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The Price is Right. Or is it? Estimating Tips That Make Sense

The rules are simple and straightforward. To win, you must find an applicable price point that affords you an appropriate profit margin while, at the same time, keeps your competition at armís length and keeps your customers happy and satisfied.

By Greg Nelson

ďCome on down! Youíre the next contestant on The Price is Right!Ē

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  • When estimating jobs, you may not be called up on stage with Bob Barker, but you should consider a variety of factors to help determine whether or not your pricing is a real winner. And when you do find the right combination, youíll likely win more than the fantastic prize hidden behind curtain number three.

    In many ways, your pricing strategy is similar to a game of The Price is Right. Itís a game that is constantly changing, a game that requires careful thought and a wide range of strategy. Itís a game with numerous participants and cunning opponents.

    Pricing in the sign industry is a game that, when played poorly, can result in fewer customers and reduced profitability. But when played properly, itís a game that can offer you a great deal of self-satisfaction and success ≠ both now and in the future.

    The rules are simple and straightforward. To win, you must find an applicable price point that affords you an appropriate profit margin while, at the same time, keeps your competition at armís length and keeps your customers happy and satisfied. Yet the game remains full of mystery and intrigue as a variety of variables and unexpected circumstances can come into play at any time, leaving you potentially vulnerable.

    Like any game, sometimes youíll win and sometimes youíll lose. The key to overall success is playing with enough smarts to know how to win the close games and knowing when to walk away from the games that get out of hand.

    So where do you begin? The most obvious variables include materials, labor and overhead.

    There are many pricing guidelines to help you estimate these costs. But a winning strategy goes beyond the basic estimations. After all, those average estimates may actually be way off base when compared to your own unique local market.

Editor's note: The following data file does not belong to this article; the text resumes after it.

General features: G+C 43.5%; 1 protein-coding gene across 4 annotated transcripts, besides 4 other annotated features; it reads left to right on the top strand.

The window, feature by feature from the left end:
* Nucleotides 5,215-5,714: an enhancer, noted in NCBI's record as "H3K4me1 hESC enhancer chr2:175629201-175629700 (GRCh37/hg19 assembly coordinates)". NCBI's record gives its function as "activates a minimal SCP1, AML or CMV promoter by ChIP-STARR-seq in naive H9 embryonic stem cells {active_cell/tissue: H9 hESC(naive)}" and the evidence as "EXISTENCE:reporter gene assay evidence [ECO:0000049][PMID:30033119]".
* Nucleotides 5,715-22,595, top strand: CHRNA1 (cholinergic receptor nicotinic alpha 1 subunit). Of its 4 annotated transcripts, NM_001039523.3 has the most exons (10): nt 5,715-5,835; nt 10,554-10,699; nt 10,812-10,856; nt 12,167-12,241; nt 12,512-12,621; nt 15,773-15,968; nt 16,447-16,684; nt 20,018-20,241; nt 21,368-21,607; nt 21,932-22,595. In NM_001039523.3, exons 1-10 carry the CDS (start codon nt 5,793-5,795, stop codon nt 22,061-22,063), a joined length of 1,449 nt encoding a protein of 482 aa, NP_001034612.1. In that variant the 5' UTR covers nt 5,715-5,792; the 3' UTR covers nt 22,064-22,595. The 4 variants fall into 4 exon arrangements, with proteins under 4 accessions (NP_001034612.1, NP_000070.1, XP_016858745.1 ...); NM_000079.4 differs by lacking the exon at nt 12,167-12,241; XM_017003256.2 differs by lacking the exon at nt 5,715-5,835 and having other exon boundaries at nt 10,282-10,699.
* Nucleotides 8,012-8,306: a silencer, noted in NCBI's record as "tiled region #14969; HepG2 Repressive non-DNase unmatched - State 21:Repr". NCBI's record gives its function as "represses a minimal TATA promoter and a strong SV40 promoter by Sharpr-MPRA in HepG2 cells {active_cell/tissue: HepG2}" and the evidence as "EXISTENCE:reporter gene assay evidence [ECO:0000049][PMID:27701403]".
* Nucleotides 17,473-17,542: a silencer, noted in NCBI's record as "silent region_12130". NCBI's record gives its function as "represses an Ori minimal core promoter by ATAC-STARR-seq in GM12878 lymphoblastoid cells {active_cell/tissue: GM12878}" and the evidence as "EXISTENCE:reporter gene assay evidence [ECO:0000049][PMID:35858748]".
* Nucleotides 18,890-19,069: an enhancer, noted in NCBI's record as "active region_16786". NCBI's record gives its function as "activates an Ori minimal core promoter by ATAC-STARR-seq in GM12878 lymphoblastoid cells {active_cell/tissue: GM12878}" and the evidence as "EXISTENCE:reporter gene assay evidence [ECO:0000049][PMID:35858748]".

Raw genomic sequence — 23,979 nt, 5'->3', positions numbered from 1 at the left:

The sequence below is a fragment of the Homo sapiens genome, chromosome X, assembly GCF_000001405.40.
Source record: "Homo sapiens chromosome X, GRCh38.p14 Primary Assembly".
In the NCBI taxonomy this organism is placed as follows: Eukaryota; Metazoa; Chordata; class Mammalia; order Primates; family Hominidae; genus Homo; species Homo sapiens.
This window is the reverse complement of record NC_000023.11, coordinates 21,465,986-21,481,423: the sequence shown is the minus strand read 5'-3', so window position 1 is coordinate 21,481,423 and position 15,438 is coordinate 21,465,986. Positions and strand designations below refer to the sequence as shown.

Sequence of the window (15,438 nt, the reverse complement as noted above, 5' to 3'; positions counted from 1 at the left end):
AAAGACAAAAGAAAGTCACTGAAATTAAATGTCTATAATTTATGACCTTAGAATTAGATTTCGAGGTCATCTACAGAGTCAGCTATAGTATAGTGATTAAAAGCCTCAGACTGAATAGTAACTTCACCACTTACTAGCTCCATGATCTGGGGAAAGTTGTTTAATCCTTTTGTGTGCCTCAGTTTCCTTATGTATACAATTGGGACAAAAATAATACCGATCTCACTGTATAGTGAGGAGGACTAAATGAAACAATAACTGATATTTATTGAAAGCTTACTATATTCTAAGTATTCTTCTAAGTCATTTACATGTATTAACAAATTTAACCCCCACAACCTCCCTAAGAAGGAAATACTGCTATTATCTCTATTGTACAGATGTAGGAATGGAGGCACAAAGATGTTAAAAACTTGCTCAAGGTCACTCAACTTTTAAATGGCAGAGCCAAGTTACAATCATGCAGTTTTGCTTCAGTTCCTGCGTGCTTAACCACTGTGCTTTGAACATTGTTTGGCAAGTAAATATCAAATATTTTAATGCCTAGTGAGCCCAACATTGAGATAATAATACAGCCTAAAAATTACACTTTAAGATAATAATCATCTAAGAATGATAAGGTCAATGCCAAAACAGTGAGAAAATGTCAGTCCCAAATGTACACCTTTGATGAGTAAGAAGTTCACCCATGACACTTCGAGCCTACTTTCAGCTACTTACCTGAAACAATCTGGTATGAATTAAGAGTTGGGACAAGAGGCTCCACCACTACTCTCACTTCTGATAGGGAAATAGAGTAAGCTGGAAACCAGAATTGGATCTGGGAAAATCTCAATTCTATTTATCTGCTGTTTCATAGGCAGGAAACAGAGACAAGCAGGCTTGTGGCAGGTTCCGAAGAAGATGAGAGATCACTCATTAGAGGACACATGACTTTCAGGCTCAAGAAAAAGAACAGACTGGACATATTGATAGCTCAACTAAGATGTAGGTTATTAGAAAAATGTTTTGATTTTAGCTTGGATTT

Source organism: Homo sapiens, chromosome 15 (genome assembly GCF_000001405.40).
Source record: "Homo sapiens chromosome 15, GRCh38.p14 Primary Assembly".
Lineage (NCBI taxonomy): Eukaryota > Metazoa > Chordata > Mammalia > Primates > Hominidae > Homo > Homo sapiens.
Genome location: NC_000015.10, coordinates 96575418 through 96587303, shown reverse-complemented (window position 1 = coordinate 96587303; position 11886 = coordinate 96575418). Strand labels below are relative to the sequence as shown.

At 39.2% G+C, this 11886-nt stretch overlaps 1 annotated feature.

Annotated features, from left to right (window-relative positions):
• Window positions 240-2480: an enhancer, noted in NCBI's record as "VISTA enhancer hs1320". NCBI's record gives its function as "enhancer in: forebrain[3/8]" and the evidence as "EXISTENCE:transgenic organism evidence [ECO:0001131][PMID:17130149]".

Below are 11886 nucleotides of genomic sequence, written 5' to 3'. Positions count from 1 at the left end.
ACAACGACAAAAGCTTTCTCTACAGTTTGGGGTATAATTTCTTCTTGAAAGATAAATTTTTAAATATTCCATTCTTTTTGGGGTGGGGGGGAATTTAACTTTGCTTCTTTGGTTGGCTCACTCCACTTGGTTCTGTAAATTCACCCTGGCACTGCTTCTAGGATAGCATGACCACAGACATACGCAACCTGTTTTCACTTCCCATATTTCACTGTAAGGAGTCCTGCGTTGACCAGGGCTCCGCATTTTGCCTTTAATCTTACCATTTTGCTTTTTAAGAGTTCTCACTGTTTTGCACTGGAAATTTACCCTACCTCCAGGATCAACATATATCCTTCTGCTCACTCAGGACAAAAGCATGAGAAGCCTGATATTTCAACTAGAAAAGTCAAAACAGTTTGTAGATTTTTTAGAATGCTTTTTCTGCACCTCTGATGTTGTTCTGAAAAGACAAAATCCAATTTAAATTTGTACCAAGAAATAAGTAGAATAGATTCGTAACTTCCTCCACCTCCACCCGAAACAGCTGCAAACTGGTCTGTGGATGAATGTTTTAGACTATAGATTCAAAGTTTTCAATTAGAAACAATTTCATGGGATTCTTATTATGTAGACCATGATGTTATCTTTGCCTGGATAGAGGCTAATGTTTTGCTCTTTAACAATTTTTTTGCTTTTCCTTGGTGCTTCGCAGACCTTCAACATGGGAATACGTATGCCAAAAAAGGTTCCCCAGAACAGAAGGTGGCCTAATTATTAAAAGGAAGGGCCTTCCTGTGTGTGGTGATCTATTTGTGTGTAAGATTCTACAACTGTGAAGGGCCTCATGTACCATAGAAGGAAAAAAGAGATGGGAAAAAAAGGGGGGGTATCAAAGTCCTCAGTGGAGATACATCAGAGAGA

For example, while material costs may fluctuate only slightly, the cost of labor and overhead might vary greatly between two markets. A shop in Manhattan, New York likely pays substantially higher labor and overhead costs than a similar sized shop in Manhattan, Kansas. The building lease alone may be twice as high in New York. But the same variables can be just as different between two shops only miles apart. Only you know what your exact labor and overhead costs really are, so only you can determine where you profit margin actually is.

    The most skilled players will carefully evaluate their own local variables when estimating from generic pricing schedules. Most of these estimating guides are generic manuals for pricingÖa starting point representing the simplest rules for beginning players. The more you play the estimating game, the more skilled youíll become in taking those generalities and making them specific to your shopís marketplace and environment.

    For those who are ready to play the game at this more advanced level, there is help available. Several software companies sell specialized software programs designed to build local strategies and pricing logic into a comprehensive business system for a sign or screen printing business. These systems can effectively help you dictate the proper pricing on these variables to help you find your most efficient profit margins. Once you reach that point, the game really gets interesting.

    Finding the right price point for your shop is the beginning point, because this game is not a game of solitaire. Your next key strategy move is to size up the competitionÖor, even the lack of competition.